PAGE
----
UK Productivity Is Suffering

UK Productivity is suffering

Productivity is something that companies care about intensely. That is because the higher the productivity a workplace produces, the more profitable their work will be and the more can be done. As such, you are likely to see the word very frequently as many employers strive to ensure that their employees can be as productive as possible.

The reason for employers taking an active interest is because unfortunately, the UK is suffering in terms of productivity output when compared to other nations. The United Kingdom is currently the fifth largest economy yet sits at only 15th on a table of productivity.

In an effort to examine why productivity levels in the UK are not higher, Fellowes have released a new white paper titled Productivity in the UK 2017 that saw 1,000 UK employers surveyed. The results make for interesting reading, in particular for employers hoping to increase their productivity levels.

A Surprising Number of Workers Are Unproductive

One of the key points to note in the study is that half of those surveyed admitted that they were unproductive for up to an hour a day. This shocking statistic is also backed up with the fact that an average worker gets side tracked every 35 minutes and 43% of workers claim to be distracted 15 times a day.

When looking at these statistics, it is easy to see why the UK is suffering in terms of productivity when compared to other nations. According to Fellowes, the UK is estimated to lose 21 million work days a month due to distractions combined with poor equipment, lack of flexibility and long hours. So while workers in the UK may find themselves working longer, it may be fruitless work.

The reasons for such high productivity are, understandably, varied from tea breaks (60%) to having uncomfortable workstations (25%). For the younger generation, productivity falls even further with almost half (43%) of 25-34 year olds reporting that for 2-4 hours a day they felt unproductive.

47% of respondents felt that browsing the internet interrupted their workflow and this corresponded with 16-24 year olds with 45% checking their social media. This compares to only 12% of those over 55, showing that the internet can be a large temptation to the younger workforce.

Despite the high levels of workers being unproductive, a majority felt that they would be more productive with a four day week with 61% claiming so.

Productivity levels

How Can Employers Improve Productivity?

When it comes to the 30% of people who list a colleague’s bad habit as a source of interruption or the 77% who chat with colleagues, there is unfortunately not a lot an employer can do. But what employers can actively work on is the 37% who list being too hot or the quarter (25%) who suggests that their uncomfortable chair distracts from work.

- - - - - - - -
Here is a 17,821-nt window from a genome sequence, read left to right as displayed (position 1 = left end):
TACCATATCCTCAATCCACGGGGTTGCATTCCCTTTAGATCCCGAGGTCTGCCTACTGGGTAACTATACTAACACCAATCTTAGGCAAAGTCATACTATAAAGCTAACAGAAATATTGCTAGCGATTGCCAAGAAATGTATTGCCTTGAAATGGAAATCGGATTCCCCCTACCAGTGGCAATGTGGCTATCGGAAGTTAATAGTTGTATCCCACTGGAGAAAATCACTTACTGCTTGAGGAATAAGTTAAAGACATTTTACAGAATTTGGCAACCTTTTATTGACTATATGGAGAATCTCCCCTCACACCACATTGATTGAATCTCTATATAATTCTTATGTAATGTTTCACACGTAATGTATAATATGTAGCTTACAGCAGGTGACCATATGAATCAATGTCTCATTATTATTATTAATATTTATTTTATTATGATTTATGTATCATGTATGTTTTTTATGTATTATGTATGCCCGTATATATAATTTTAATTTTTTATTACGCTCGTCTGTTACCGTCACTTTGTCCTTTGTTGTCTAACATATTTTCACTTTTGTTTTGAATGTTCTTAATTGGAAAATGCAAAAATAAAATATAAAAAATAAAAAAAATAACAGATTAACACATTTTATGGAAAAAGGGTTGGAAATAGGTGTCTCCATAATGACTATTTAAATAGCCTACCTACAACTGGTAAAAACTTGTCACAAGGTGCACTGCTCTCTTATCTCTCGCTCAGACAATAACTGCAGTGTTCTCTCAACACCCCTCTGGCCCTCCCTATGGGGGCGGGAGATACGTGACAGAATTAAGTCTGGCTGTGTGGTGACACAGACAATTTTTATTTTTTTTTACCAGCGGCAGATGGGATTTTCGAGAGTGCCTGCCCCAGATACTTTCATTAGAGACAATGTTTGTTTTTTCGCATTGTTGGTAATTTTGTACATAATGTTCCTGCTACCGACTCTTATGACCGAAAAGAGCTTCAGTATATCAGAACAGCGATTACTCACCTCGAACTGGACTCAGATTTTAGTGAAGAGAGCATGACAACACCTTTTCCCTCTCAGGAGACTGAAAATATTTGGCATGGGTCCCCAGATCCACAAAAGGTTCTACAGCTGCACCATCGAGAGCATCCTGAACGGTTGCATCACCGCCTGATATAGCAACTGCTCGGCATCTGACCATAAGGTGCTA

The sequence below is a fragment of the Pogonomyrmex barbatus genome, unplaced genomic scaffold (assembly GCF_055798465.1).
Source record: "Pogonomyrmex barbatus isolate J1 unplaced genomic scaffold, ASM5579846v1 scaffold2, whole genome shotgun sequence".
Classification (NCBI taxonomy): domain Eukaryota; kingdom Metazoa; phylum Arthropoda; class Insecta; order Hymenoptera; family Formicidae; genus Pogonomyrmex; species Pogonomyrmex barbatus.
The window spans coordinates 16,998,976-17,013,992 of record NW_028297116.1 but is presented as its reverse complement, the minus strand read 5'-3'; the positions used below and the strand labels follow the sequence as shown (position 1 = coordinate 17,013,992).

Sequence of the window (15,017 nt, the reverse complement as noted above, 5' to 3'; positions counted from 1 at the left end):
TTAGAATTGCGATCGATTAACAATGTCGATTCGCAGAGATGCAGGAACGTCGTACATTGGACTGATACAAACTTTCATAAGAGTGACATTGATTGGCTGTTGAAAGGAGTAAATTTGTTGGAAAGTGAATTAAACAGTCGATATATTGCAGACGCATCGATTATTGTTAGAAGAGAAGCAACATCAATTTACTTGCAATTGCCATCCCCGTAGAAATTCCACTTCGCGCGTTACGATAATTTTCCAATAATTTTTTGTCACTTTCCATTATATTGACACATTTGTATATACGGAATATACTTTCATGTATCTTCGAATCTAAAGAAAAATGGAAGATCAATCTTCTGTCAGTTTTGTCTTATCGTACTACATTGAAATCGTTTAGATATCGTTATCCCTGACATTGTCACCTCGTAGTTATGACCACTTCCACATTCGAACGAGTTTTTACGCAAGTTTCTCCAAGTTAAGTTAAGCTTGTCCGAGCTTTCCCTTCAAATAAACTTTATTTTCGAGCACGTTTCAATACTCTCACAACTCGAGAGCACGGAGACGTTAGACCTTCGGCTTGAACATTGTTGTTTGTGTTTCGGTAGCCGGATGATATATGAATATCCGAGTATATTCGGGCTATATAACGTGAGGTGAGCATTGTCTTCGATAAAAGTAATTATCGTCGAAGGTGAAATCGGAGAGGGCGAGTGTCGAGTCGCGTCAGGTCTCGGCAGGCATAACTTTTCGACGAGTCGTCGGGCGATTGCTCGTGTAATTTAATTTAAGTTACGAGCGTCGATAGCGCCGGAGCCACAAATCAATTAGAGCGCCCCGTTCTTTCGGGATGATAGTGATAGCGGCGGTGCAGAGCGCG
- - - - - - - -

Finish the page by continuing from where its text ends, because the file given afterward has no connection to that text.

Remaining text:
Temperature in the office will always be a contentious point for employers. What is too warm for one person will be too cold for another, but the key is to ensure that there is a comfortable balance that everyone is happy to cope with.

An article on the OPInfo Blog that discusses temperature in the office has some great advice on how to keep warm when too cold such as having a hot drink or how to keep cool by having a fan in the office. While it’s unlikely the problem will be completely resolved, there is plenty that employers can do to try and help.

The area that employers can truly succeed in improving productivity levels is by ensuring that workers always have the correct equipment to make working comfortable. Being ergonomically friendly is incredibly important as an employee who is not comfortable will not focus on their work properly. According to Fellowes, 1 in 4 office workers felt that the discomfort they feel at their desk stops productivity.

Having a badly designed desk or wrong equipment can also potentially lead to health issues with 18% reporting that they ache at the end of the day due to desk set up. Employers should ensure that every employee completes a survey that outlines any problems they may have with their work set up.

Using this information, ergonomic products can be supplied to ensure that workers are comfortable. For example, someone who complains of back ache could perhaps be provided with a back support whereas a monitor riser can be used to reduce neck strain.

One of the solutions that Fellowes lists to help improve the productivity of a workforce is to encourage flexible working. That is because 40% of workers agreed that they would be more productive if they were able to work from home.

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Sarah Jubb

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